• Swiss-MM says:

    His birth, his mother, his cultural and musical education as well as the language in which he best expressed himself were all Polish.

    Being bi-cultural was rare but not heard of at the time.

    • John Borstlap says:

      Liszt was multicultural, Berlioz was culturally German and Russian with a French sauce, César Franck was a Belgian with German-style music, d’Indy was very Wagnerian and Franckiste, etc. etc. Nationalities are sources, not rubber stamps.

  • Swiss-MM says:

    His birth, his mother, his cultural and musical education as well as the language in which he best expressed himself were all Polish.

    Being bi-cultural was rare but not unheard of at the time

  • Eliahu D says:

    Is Charlize Theron any less South African for living most of the time in the US and having acquired US citizenship later in life?

    Chopin got French citizenship in 1835 at the age of 25 and was like many artists a “cosmopolitan”, but his first and primary allegiance was to Poland.

  • Bruno Michel says:

    I am not sure what the piece of news here is. These facts are in every biography of Chopin, and have been known for two centuries. In French, since one is speaking of France here, one calls this “to push on an open door”, enfoncer les portes ouvertes. A complete genealogy of Chopin’s French roots can be found anywhere on the internet:
    I am really unsure as to what this post brings, not to mention the usual sensationalistic nature of the headline (as if it was news to anybody).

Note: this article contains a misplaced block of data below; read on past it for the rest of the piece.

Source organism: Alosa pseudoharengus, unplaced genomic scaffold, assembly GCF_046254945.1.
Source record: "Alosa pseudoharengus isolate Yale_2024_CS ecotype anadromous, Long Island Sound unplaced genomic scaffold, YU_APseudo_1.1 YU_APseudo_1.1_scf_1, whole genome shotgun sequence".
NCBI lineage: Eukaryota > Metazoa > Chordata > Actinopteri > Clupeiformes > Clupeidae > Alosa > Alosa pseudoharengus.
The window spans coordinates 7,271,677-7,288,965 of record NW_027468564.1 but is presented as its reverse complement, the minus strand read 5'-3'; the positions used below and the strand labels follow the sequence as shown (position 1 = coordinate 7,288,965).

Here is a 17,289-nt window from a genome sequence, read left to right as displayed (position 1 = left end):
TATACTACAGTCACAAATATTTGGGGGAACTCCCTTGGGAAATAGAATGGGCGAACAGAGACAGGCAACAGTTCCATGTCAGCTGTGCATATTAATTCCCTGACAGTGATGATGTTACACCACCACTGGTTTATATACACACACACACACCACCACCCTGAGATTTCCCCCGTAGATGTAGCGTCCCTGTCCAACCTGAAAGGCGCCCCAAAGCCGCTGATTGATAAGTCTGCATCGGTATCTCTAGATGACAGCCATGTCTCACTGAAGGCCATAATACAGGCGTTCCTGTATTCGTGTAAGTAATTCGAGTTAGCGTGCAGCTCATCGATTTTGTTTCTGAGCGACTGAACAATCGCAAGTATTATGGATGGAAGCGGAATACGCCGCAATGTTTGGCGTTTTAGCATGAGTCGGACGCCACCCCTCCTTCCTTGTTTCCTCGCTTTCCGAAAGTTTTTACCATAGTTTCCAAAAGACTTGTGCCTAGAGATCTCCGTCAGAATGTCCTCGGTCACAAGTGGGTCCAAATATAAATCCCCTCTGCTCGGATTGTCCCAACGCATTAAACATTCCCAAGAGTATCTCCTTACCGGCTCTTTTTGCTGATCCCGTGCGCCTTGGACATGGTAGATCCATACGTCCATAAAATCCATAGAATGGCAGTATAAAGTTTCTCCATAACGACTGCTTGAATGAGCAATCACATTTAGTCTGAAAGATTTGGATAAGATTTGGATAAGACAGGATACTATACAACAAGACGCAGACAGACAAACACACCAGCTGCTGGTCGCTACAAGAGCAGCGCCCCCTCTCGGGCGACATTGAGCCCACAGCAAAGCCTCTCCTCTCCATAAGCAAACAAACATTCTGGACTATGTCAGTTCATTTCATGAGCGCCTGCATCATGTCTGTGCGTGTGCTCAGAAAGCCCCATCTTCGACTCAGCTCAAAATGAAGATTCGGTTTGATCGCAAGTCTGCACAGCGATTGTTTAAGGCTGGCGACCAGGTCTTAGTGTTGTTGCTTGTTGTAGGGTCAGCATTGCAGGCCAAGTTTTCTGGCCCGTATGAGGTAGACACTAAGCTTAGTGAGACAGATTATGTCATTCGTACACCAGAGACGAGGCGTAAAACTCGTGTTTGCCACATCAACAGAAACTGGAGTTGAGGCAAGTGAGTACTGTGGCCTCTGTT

• ZX says:


    He had a Polish mother and French father, he was born and raised in Poland, he was 20 when he left Poland. Does his make him French?

    Reading comments:
    Gay? According to whom? A German pianist translating Chopin’s letters written in old Polish 200 years ago? LOL……I am Polish and even for me, it is difficult to understand those letters. Anyway, if you start a letter to your friend with “Dear XXX” – does it make you gay?

    • John Borstlap says:

      ALL letters beginning with the offensive ‘Dear….’ reveal terrible truths about the author. But they are only detectible for the careful reader between the lines.

  • french horn says:

    But his mother was polish !

    • John Borstlap says:

      Chopin was genetically 50/50. There has been quite some discussion about which half was French and which Polish. French musicologists mostly go for designating the upper half to France, while Polish commentators are inclined to define the lower half as typically Parisian.

  • Leonid says:

    Chopin was Russian. He was born in the Russian Empire. He even played for the Tsar’s brother.

  • Nijinsky says:

    Yeah, but is Hilary Hahn French?

  • Dudek says:

    What drugs you on?

  • CMW says:

    Half French…maybe…his mother was Polish. And he was born in Poland, at least the Russian partition of Poland.